Cloning Controversy

Medical Miracle or Murder?


Biotechnology has finally been developed enough to clone homo sapiens and animalia alike by putting a donor's somatic cell into an oocyte that had it's own DNA nucleus removed. After the first mammal, Dolly the sheep, was successfully cloned, federal funding was cut off from stem cell research under the Bush administration because of the ethics of degrading life. The overall debate is that cloning can create a new being with identical organs and an identical mind as its donor, however it destroys the removed DNA of the original nucleus, and in technicality kills the potential of a new life. At the same time though, the DNA is not life yet. Some even argue that because any cell in the human body has the potential to become human life, should it be considered as conception?


Cloning and biology has always been a personal interest of mine; in particular, I have interest in the stages of life from cell to fetus to human. It's interesting to consider how this concept, although studied for hundreds of years, still remains a mystery. Scientists still don't understand how cells have become so sophisticated that they can organize themselves into complex beings complete with unique organ structures and an inquisitive thought process. In terms of cloning, I found an interesting video about the cloning of extinct animals at a young age. At the time I didn't understand how this was done, but now that I'm a little older and have developed a greater understanding, cloning seems like a more and more beneficial process in most of its branches.


Cloning is a beneficial process because it can revive extinct animals, help ecosystems, and benefit research on diseases. Many counterarguments evoke that the overall removal of DNA cells takes away the potential of a human life; however, with this type of thinking, a woman's menstrual cycle could also be considered to take away the potential of human life. The only main difference is the use of biotechnology. In general, women lose roughly twelve egg cells every year during their periods, and multiplied by the number of years until menopause, that's about six hundred 'lost lives' a lifetime for each non impregnated individual. This natural process gives no potential, so why is it not considered murder and banned? People could go with this and argue "but it's artificial technology." It is artificial technology, but the overall 'degradation' is no different than that of a natural process; the nucleus has a potential, but is not a life. Benefits extend past this as well, extinct animals can now be revived and can help balance ecosystems. As of now, Global Warming is heating the Earth too fast for species to evolve, furthermore this process can preserve life by reintroducing specific specimens to try and revive the damage done.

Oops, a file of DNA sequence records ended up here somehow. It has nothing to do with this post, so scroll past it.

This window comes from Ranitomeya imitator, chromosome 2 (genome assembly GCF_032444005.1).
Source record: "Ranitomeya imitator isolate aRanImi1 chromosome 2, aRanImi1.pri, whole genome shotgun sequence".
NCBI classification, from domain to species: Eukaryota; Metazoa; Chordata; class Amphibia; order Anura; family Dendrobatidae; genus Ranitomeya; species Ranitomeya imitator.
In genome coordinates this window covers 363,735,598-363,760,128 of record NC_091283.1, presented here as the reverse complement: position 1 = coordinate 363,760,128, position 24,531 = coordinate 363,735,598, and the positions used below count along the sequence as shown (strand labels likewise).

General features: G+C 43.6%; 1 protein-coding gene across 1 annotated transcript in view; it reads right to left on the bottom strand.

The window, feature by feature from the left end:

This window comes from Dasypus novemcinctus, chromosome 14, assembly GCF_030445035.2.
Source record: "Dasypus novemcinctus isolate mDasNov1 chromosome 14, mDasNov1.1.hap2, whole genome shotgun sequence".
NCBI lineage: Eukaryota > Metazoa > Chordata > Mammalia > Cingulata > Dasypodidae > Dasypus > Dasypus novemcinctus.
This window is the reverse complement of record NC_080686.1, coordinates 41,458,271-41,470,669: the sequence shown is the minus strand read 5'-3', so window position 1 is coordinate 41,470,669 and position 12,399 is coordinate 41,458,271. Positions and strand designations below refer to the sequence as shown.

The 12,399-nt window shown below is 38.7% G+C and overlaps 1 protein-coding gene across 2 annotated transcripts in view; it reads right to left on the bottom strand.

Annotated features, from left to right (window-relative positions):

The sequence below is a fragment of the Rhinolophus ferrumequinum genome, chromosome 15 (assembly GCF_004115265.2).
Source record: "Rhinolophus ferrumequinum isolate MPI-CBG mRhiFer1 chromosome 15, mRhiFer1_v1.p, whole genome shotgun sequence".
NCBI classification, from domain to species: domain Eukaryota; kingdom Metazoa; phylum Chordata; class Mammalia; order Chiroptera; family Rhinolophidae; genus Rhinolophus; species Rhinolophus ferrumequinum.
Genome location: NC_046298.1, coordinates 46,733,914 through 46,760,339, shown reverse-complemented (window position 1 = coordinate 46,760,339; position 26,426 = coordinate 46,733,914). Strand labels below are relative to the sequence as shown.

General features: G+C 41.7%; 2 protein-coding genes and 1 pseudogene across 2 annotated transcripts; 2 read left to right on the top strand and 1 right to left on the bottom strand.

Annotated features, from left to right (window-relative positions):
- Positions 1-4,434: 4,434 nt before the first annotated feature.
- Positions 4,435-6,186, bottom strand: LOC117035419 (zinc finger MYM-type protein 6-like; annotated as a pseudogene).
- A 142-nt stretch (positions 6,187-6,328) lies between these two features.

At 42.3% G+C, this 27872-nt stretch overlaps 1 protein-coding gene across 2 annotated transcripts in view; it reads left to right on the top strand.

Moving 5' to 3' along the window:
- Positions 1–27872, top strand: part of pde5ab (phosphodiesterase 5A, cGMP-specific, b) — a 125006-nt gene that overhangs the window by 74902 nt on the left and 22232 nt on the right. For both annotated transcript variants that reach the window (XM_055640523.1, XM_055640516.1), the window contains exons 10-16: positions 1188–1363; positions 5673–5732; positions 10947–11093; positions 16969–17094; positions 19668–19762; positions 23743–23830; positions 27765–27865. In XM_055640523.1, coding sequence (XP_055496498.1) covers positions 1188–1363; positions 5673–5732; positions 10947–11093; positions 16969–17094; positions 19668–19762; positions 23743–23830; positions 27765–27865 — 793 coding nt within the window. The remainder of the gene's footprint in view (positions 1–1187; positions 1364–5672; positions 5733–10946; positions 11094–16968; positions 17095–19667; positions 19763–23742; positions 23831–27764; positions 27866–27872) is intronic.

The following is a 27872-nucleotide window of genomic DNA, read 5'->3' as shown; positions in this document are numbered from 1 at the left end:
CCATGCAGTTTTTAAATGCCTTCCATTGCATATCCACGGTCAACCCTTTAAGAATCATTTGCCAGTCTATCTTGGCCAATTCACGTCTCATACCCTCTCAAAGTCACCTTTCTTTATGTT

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Works Cited

Tierney, John. "Are Scientists Playing God? It Depends on Your Religion." The New York Times. The New York Times, 19 Nov. 2007. Web. 14 Jan. 2016.

"Cloning: A Study in News Production." Cloning: A Study in News Production. Web. 14 Jan. 2016.

"Exploring the Roots of Public Participation in the Controversy Over Em." Bryonic Stem Cell Research and Cloning. Web. 14 Jan. 2016.

"Human Cloning." YouTube. YouTube. Web. 14 Jan. 2016.

"Benefits of Human Cloning." YouTube. YouTube. Web. 14 Jan. 2016.

ABC News. ABC News Network, n.d. Web. 14 Jan. 2016.


"2.0-Cloning Controversy _ Evaluation." 11ABCDNgppENGLISH -. N.p., n.d. Web. 14 Jan. 2016.

"Stem-cells." Stem-cells. N.p., n.d. Web. 14 Jan. 2016.

Fiona Macrae for the Daily Mail. "Embryo from Skin Cells: Cloning Era Closer after Men's DNA Put into Egg." Mail Online. Associated Newspapers, n.d. Web. 14 Jan. 2016.